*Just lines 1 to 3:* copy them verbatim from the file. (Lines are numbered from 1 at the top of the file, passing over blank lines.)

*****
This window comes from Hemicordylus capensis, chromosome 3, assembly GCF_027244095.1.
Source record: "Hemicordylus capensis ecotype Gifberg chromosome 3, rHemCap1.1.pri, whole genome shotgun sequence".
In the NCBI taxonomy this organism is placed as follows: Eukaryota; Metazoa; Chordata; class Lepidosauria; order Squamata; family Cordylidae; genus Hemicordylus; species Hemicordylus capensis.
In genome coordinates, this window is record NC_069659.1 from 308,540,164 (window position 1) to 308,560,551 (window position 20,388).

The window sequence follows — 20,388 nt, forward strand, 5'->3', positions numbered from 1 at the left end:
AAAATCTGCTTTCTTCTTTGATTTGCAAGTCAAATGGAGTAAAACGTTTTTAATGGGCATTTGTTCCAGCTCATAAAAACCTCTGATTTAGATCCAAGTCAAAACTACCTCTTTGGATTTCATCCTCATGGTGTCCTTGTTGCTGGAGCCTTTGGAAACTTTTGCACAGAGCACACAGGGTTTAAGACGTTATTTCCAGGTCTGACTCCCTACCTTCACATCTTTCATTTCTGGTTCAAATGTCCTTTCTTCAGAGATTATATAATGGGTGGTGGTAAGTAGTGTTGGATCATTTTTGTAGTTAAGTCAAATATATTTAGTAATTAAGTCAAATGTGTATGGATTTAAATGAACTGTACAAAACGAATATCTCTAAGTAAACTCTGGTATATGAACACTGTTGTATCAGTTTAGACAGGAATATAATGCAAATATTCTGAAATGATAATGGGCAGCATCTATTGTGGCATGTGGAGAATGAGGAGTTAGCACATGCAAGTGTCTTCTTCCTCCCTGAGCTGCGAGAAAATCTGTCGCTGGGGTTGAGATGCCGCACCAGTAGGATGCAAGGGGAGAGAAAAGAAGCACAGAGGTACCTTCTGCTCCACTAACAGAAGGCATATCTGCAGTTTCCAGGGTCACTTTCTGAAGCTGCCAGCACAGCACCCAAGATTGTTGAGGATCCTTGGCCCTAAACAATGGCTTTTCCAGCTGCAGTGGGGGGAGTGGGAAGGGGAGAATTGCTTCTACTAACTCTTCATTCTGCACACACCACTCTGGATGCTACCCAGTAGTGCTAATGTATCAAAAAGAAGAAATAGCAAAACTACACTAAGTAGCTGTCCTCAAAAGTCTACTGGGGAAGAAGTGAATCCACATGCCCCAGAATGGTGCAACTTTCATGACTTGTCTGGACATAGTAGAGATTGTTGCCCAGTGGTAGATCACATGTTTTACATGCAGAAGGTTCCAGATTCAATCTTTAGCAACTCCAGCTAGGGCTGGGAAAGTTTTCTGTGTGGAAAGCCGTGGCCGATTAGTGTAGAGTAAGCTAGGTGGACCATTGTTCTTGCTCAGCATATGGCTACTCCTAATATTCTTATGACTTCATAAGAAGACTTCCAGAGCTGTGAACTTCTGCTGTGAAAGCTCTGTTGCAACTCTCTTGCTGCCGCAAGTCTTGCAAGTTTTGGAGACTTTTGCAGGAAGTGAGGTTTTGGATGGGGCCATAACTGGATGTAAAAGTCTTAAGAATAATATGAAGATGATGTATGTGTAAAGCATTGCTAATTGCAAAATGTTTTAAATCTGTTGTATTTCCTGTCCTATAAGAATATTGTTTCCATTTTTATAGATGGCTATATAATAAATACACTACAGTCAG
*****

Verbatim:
This window comes from Hemicordylus capensis, chromosome 3, assembly GCF_027244095.1.
Source record: "Hemicordylus capensis ecotype Gifberg chromosome 3, rHemCap1.1.pri, whole genome shotgun sequence".
In the NCBI taxonomy this organism is placed as follows: Eukaryota; Metazoa; Chordata; class Lepidosauria; order Squamata; family Cordylidae; genus Hemicordylus; species Hemicordylus capensis.